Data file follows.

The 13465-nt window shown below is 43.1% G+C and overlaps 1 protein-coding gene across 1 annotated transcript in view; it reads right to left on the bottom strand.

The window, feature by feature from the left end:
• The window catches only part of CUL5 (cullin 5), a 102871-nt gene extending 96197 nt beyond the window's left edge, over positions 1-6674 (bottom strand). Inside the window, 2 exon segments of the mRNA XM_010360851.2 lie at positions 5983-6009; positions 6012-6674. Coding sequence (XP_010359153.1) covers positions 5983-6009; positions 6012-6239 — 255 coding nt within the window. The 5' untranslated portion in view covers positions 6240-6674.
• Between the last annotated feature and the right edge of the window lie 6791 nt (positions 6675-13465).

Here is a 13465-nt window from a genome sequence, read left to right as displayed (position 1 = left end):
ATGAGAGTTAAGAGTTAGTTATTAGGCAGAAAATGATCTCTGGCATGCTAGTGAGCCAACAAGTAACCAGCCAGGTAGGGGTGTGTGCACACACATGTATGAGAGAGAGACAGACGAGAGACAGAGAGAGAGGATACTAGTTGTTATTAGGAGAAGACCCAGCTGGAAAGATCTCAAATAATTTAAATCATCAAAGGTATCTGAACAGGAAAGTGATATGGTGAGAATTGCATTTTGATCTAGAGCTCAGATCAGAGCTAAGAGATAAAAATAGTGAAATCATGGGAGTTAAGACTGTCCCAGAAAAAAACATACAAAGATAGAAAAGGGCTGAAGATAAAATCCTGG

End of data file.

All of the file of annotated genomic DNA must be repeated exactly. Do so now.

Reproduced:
The 13465-nt window shown below is 43.1% G+C and overlaps 1 protein-coding gene across 1 annotated transcript in view; it reads right to left on the bottom strand.

The window, feature by feature from the left end:
• The window catches only part of CUL5 (cullin 5), a 102871-nt gene extending 96197 nt beyond the window's left edge, over positions 1-6674 (bottom strand). Inside the window, 2 exon segments of the mRNA XM_010360851.2 lie at positions 5983-6009; positions 6012-6674. Coding sequence (XP_010359153.1) covers positions 5983-6009; positions 6012-6239 — 255 coding nt within the window. The 5' untranslated portion in view covers positions 6240-6674.
• Between the last annotated feature and the right edge of the window lie 6791 nt (positions 6675-13465).

Here is a 13465-nt window from a genome sequence, read left to right as displayed (position 1 = left end):
ATGAGAGTTAAGAGTTAGTTATTAGGCAGAAAATGATCTCTGGCATGCTAGTGAGCCAACAAGTAACCAGCCAGGTAGGGGTGTGTGCACACACATGTATGAGAGAGAGACAGACGAGAGACAGAGAGAGAGGATACTAGTTGTTATTAGGAGAAGACCCAGCTGGAAAGATCTCAAATAATTTAAATCATCAAAGGTATCTGAACAGGAAAGTGATATGGTGAGAATTGCATTTTGATCTAGAGCTCAGATCAGAGCTAAGAGATAAAAATAGTGAAATCATGGGAGTTAAGACTGTCCCAGAAAAAAACATACAAAGATAGAAAAGGGCTGAAGATAAAATCCTGG